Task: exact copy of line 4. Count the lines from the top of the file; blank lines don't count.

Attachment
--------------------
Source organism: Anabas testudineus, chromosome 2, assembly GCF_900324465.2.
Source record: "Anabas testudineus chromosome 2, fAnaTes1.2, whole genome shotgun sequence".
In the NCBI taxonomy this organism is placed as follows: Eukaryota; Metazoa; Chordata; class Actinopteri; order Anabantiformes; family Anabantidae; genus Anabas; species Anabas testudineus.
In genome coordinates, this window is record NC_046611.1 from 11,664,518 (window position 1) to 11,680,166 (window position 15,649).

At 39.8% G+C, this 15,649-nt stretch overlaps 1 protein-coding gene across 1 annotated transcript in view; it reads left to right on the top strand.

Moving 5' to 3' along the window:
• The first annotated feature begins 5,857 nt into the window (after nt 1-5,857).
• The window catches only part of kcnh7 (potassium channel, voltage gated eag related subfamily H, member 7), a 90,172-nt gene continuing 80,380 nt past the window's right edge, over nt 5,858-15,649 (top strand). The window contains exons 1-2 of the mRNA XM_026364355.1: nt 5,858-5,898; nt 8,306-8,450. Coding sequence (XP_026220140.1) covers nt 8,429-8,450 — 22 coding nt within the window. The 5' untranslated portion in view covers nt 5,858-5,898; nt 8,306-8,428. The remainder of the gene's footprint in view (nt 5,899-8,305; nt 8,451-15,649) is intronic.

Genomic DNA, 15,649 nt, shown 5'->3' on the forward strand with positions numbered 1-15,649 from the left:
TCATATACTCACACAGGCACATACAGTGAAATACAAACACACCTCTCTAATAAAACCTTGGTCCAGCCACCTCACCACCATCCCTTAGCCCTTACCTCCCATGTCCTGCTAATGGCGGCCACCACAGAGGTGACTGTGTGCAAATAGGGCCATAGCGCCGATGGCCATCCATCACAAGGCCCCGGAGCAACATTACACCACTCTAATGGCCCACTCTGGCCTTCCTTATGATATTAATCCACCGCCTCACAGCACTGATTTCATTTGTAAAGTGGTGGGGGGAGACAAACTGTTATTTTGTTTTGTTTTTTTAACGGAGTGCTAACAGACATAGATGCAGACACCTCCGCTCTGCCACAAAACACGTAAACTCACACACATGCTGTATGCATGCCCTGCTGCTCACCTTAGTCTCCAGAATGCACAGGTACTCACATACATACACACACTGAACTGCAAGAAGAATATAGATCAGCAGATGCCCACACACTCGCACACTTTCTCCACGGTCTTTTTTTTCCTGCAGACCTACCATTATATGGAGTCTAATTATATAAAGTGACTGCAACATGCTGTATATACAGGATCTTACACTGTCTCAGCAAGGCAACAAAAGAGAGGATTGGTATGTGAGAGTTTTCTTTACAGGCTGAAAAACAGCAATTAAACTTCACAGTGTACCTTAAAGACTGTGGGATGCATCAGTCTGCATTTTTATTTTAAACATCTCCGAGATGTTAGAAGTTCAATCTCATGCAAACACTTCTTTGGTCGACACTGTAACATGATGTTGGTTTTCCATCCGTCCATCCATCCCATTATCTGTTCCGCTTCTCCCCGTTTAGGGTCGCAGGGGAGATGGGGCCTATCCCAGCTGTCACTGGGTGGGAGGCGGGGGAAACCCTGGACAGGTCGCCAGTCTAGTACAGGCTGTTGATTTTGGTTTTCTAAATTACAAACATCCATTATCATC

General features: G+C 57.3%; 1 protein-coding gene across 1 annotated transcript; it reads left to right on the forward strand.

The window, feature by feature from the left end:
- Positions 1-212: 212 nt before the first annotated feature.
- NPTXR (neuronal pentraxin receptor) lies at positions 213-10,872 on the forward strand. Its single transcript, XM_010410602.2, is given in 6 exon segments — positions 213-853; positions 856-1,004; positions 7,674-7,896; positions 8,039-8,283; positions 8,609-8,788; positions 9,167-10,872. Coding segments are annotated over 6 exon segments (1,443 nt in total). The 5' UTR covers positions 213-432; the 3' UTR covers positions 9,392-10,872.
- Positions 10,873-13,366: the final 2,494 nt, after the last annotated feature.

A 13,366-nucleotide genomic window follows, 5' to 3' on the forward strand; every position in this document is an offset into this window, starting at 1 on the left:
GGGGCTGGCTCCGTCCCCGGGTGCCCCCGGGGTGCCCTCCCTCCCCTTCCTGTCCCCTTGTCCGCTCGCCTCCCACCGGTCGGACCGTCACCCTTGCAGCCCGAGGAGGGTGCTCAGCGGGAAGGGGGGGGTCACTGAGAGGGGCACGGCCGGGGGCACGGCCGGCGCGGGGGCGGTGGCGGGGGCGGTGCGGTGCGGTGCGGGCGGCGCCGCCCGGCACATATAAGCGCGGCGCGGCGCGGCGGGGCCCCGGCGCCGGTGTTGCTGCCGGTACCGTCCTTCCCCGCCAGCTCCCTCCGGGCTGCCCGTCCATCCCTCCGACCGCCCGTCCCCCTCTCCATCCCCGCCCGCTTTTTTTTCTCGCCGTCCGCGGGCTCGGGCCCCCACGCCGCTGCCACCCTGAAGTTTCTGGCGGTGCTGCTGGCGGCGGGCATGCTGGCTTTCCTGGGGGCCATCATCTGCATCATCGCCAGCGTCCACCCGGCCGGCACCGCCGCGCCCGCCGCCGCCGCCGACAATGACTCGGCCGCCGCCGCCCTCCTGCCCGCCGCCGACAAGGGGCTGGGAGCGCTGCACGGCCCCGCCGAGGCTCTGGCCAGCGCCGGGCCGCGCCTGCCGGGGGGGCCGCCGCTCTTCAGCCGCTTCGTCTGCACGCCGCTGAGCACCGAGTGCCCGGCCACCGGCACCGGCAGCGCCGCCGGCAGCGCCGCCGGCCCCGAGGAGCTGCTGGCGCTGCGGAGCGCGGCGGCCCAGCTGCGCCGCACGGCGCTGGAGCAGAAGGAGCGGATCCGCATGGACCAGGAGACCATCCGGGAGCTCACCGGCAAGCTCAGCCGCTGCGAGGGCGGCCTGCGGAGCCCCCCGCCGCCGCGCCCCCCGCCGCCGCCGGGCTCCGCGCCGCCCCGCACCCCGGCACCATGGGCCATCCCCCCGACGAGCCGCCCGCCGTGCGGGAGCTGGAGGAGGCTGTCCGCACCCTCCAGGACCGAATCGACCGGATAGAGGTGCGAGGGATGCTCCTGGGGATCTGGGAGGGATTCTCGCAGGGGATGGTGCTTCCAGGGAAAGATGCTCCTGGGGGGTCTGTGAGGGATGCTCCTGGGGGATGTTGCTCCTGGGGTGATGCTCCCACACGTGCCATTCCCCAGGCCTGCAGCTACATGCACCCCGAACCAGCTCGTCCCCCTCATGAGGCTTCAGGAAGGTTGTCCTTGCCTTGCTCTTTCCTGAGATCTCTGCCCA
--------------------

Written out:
In genome coordinates, this window is record NC_046611.1 from 11,664,518 (window position 1) to 11,680,166 (window position 15,649).